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Work continues on Little Mount

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By Linda Ireland

The rehabilitation of Little Mount Cemetery is a painstaking process.

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The graveyard on Leafdale Road – with ties to Abraham Lincoln – saw its last burial about 100 years ago. The church building was destroyed by a windstorm in 1909 and the cemetery, surrounded by farmland, was taken over by trees, poison ivy and sawbriars.

Several people have attempted to make improvements over the years – but have been overwhelmed by the magnitude of the project – and lack of funding. Many of the 100-or-so tombstones are broken, buried under tangles of weeds and tree limbs or sunk into the bark of large trees that were saplings when the interments took place.

Beverly Heath, a member of the LaRue County Genealogy Society, has spearheaded the recent improvements at the site. A 4-H group cleared some of the property – “but it was too large a job for children,” said Heath.

Inmates from the LaRue County Detention Center used chainsaws, hand tools and string trimmers to make paths through the cemetery a couple of months ago.

Wednesday, a crew from Nolin RECC and Asplundh donated an hour to cut down a large dead tree – known as a widow maker – at the site. The 40-foot tree was mostly rotten, detached from the ground and lodged against a group of other large trees.

Heath said the tree had been determined “to be a danger.”

Russell Davis, an Asplundh worker, climbed a nearby tree and attached ropes to the dead tree. Merle Roof made several cuts to the base of the tree while other workers used the ropes to steady its descent.

Heath said fellow Genealogy Society member Timmy Brown contacted Nolin for assistance with the tree – and was pleased they offered to help. Brown had planned to be at the site on Wednesday but was dealing with an illness in his family.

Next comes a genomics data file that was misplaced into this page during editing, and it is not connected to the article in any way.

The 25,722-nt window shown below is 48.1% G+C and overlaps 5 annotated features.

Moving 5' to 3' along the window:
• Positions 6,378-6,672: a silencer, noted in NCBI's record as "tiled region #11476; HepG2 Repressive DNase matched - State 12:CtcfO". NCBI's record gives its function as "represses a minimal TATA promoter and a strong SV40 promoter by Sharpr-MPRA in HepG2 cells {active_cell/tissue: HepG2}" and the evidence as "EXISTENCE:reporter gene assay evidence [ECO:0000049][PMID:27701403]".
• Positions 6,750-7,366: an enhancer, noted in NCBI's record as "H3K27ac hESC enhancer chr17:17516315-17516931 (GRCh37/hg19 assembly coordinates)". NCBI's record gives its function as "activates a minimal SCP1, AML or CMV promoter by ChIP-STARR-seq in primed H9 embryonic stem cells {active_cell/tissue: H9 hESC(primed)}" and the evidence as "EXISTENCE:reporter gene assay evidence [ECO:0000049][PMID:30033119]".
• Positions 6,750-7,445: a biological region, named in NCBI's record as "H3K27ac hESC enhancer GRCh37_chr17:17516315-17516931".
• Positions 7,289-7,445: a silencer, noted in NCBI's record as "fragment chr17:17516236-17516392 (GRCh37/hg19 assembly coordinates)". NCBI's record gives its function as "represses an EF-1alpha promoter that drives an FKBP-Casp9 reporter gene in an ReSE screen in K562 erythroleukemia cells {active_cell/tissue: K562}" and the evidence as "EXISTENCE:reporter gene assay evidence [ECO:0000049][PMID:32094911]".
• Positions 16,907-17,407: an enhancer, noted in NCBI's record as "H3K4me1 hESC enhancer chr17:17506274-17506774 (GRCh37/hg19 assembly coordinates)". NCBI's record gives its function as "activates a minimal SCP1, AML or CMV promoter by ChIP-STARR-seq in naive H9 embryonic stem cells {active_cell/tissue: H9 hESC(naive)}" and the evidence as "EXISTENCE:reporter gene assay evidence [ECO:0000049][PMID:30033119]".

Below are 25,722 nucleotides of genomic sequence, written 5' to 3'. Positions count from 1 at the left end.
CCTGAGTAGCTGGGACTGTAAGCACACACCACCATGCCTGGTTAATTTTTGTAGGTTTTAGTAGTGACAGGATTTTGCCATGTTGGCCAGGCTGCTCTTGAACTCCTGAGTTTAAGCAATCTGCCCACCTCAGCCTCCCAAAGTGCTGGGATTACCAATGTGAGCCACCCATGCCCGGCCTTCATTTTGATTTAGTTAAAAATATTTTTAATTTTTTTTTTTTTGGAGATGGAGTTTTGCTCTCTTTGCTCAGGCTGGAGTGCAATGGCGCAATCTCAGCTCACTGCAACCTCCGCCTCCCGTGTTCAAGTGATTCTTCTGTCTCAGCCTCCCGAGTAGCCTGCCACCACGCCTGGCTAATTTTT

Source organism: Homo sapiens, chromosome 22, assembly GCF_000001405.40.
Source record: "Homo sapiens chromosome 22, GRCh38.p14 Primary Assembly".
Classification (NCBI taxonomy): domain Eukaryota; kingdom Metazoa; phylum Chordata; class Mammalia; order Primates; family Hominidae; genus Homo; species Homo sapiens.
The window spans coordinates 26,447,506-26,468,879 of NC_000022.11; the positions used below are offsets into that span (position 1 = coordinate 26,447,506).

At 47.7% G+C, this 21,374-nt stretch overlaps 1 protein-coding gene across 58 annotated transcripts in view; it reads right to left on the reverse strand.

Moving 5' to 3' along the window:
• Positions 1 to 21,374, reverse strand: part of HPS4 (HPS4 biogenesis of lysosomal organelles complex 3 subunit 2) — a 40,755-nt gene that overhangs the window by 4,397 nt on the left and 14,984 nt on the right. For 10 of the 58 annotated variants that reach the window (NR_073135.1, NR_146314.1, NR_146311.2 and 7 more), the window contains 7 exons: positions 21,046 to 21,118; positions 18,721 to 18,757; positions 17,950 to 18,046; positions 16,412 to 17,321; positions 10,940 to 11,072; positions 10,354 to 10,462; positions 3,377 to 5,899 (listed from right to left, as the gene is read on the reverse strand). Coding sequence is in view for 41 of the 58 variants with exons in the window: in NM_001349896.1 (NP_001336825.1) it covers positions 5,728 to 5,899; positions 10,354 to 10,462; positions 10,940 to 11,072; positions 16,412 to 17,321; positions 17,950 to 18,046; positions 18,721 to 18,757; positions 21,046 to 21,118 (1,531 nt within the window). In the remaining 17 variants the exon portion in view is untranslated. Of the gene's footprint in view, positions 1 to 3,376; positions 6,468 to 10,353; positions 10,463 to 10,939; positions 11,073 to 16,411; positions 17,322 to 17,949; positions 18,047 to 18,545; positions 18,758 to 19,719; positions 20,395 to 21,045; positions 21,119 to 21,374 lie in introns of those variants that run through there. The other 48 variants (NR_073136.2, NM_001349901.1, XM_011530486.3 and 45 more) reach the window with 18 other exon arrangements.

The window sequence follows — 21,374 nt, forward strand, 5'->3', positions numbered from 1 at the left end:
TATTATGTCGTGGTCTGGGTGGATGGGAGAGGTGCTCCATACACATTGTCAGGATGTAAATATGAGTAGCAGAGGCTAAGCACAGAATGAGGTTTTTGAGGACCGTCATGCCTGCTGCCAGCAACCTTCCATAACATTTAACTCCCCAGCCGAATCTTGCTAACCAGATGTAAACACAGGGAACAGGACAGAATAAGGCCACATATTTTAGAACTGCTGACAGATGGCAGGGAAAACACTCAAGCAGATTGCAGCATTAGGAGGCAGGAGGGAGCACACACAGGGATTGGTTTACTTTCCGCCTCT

Dorothy Allen, who owns the land surrounding the cemetery, has been supportive of the work, said Heath.

Heath said the cemetery has importance to the county’s history. It’s the burial spot of a Revolutionary War soldier, Thomas Wilkins, and the county’s first sheriff, Jonathan Cessna.

Rebecca Redmond West, a playmate of Sarah Lincoln – sister of Abraham Lincoln – is buried there with her husband, Sylvester.

According to Lincoln lore, 9-year-old Abraham Lincoln wrote to Rev. David Elkin, the minister at Little Mount, and asked him to perform the funeral service for his mother who had died in 1818 on the family farm in Indiana. Rev. Elkin is said to have complied with the request, making his way from Kentucky on horseback.

Little Mount Separate Baptist Church was established when an anti-slavery group split from South Fork Baptist Church. Thomas and Nancy Lincoln – the parents of Abraham Lincoln – are believed to have been among the 15-or-so members who left.

If you would like to help clean up the cemetery – or make a donation toward its care – contact Heath at the LaRue County Genealogy Society at 270-358-4820.